City Council Candidate Questionnaire: TJ Gilmore

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Lewisville Mayor Pro Tem TJ Gilmore (Photo by Steve Southwell)
Lewisville Mayor Pro Tem TJ Gilmore (Photo by Steve Southwell)

The Lewisville Texan Journal sent a list of questions to Lewisville City Council candidates to familiarize voters with each potential member. Each candidate had almost two weeks to return their answers. Answers from candidates who participated are published as received, unedited.

Early voting for the May election begins April 24 and continues until May 2. Election day is May 6. In addition to the city council, voters will decide on a Lewisville ISD bond proposition and the LISD Board of Trustees

Here are the responses sent to us from TJ Gilmore, who is running for Place 3.

Have you ever run for or served in an elected office before? If so, please list campaigns and offices held.
Ran for Lewisville City Council Place 4 in 2009. Elected to Place 3 in 2010.

Have you been convicted of any crimes other than traffic tickets, lost any civil lawsuits or declared bankruptcy in the past 10 years?
No

How much of your time on average per week are you committed to giving voters for this position?
I currently average between 10 and 15 hours a week on various council activities. I have a passion for how our city runs and for making Lewisville even better for residents, that takes a lot more time than simply reading agenda items and voting. It means getting out into our neighborhoods, visiting our region to identify best practices, representing our city in both State and National venues, and constantly asking questions and listening to residents so I can best represent them in policy decisions.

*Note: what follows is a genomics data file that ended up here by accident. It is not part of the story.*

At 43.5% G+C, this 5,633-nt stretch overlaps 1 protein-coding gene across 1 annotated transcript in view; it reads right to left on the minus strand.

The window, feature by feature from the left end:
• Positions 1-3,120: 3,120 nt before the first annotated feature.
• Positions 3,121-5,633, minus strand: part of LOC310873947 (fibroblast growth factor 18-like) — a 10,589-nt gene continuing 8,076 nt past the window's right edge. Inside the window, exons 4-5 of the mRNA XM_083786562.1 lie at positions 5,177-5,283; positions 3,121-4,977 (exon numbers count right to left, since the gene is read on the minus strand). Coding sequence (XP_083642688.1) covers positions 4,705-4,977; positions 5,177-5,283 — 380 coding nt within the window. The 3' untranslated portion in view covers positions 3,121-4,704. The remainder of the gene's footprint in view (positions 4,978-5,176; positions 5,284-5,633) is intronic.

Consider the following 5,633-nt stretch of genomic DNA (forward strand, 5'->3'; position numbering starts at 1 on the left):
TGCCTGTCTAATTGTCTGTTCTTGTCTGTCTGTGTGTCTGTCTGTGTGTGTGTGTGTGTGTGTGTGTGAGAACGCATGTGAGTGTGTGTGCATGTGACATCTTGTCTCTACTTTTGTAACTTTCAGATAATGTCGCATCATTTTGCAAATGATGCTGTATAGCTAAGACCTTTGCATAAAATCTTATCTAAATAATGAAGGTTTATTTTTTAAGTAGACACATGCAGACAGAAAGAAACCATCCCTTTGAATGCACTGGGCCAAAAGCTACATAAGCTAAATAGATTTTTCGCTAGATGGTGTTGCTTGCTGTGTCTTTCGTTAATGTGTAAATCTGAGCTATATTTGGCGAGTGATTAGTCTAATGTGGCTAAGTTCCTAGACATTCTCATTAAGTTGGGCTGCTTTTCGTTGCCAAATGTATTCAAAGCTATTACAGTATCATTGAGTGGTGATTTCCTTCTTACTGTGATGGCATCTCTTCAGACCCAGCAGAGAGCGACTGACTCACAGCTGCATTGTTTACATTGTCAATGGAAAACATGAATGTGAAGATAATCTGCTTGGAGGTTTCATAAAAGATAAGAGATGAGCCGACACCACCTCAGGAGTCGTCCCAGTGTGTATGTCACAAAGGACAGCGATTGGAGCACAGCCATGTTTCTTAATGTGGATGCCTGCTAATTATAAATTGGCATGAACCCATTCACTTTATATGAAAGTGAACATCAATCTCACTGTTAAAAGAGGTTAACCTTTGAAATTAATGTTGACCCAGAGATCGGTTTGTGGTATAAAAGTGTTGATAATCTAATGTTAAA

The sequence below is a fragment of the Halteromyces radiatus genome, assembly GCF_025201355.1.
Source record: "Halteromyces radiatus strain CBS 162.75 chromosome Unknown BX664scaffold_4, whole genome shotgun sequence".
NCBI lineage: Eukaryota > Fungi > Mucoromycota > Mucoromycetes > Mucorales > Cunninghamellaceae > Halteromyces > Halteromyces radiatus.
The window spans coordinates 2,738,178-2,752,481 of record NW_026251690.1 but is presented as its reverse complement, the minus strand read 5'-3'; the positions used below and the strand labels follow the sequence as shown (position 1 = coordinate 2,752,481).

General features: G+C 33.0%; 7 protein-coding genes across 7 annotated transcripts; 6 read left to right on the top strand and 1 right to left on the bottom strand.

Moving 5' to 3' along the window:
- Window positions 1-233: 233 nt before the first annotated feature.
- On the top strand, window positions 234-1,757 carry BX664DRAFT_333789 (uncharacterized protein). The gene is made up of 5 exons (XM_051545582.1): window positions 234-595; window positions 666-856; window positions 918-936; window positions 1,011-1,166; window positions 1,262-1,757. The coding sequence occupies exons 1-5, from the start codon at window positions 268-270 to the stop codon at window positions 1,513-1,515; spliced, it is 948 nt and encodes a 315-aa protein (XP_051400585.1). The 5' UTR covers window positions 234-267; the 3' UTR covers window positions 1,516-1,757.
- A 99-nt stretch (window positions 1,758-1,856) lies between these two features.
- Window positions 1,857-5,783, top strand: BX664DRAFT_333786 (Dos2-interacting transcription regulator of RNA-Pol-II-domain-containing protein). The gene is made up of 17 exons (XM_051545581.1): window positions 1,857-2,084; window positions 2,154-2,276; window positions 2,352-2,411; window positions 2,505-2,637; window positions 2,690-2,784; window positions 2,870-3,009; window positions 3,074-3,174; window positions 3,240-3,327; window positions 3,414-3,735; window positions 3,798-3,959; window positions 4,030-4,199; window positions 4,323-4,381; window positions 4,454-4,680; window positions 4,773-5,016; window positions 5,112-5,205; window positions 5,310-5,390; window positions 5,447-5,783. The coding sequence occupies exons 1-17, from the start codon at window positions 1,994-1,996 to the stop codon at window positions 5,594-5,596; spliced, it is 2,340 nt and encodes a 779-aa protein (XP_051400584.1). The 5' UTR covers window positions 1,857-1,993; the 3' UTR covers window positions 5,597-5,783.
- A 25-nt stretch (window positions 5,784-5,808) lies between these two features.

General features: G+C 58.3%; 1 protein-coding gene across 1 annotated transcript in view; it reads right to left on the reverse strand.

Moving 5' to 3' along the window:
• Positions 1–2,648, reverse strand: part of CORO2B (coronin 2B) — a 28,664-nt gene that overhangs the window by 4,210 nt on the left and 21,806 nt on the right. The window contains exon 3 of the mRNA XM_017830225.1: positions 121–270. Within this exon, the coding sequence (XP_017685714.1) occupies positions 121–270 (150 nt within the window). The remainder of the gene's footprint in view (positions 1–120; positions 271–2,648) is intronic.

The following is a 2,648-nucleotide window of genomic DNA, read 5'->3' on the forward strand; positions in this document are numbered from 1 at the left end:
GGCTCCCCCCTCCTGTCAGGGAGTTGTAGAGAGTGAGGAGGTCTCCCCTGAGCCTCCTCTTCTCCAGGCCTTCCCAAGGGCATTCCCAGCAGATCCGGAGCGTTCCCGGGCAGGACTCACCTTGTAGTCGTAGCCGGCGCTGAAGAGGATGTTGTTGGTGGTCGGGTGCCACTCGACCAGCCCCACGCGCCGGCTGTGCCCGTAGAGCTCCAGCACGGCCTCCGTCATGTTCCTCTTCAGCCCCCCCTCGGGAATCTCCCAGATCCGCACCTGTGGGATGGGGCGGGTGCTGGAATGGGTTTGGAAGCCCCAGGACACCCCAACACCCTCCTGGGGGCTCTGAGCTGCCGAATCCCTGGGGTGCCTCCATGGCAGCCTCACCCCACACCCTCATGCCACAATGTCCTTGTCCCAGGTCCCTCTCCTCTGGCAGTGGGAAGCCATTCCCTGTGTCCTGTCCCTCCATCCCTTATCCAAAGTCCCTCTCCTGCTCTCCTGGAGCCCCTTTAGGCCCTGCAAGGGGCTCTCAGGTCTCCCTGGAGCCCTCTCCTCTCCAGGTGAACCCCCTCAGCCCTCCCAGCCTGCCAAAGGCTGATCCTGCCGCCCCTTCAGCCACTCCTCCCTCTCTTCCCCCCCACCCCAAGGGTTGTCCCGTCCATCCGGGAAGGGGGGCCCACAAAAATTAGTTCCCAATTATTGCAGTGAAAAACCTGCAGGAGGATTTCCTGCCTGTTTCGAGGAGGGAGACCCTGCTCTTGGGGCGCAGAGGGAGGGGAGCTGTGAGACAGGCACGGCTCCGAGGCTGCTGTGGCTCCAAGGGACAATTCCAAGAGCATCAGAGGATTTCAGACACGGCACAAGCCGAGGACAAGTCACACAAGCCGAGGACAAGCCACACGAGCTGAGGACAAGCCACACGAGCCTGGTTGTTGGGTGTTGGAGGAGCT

In the past year, how many public meetings or workshops for the City of Lewisville have you attended?
I have no idea. In 2016 I believe I missed 2 council meetings. I attended dozens of workshops, neighborhood events, committee meetings, and other public functions. There is not a week that passes that I don’t have at least 2-3 city related functions to attend.

What Lewisville organizations, boards, committees or other volunteer positions have you served and which are you currently serving?
Currently: Committee Chair for Boy Scout Troop 9168. Denton County Behavioral Health Leadership Team, Denton County Homelessness Leadership Team, North Central Texas Council of Governments Emergency Preparedness Planning Council, an alternate for the NCTCoG Conservation Council through my employer, Lewisville Morning Rotary member, and Lewisville Fighting Farmer Band Parent (I sling nachos at football games like a boss).
Formerly: Community Development Block Grant Committee, Planning and Zoning Board, Citizen’s Oil and Gas Committee, Cub Scout Pack 233 Cubmaster.

What do you want to do as a council member that you could not do as a resident?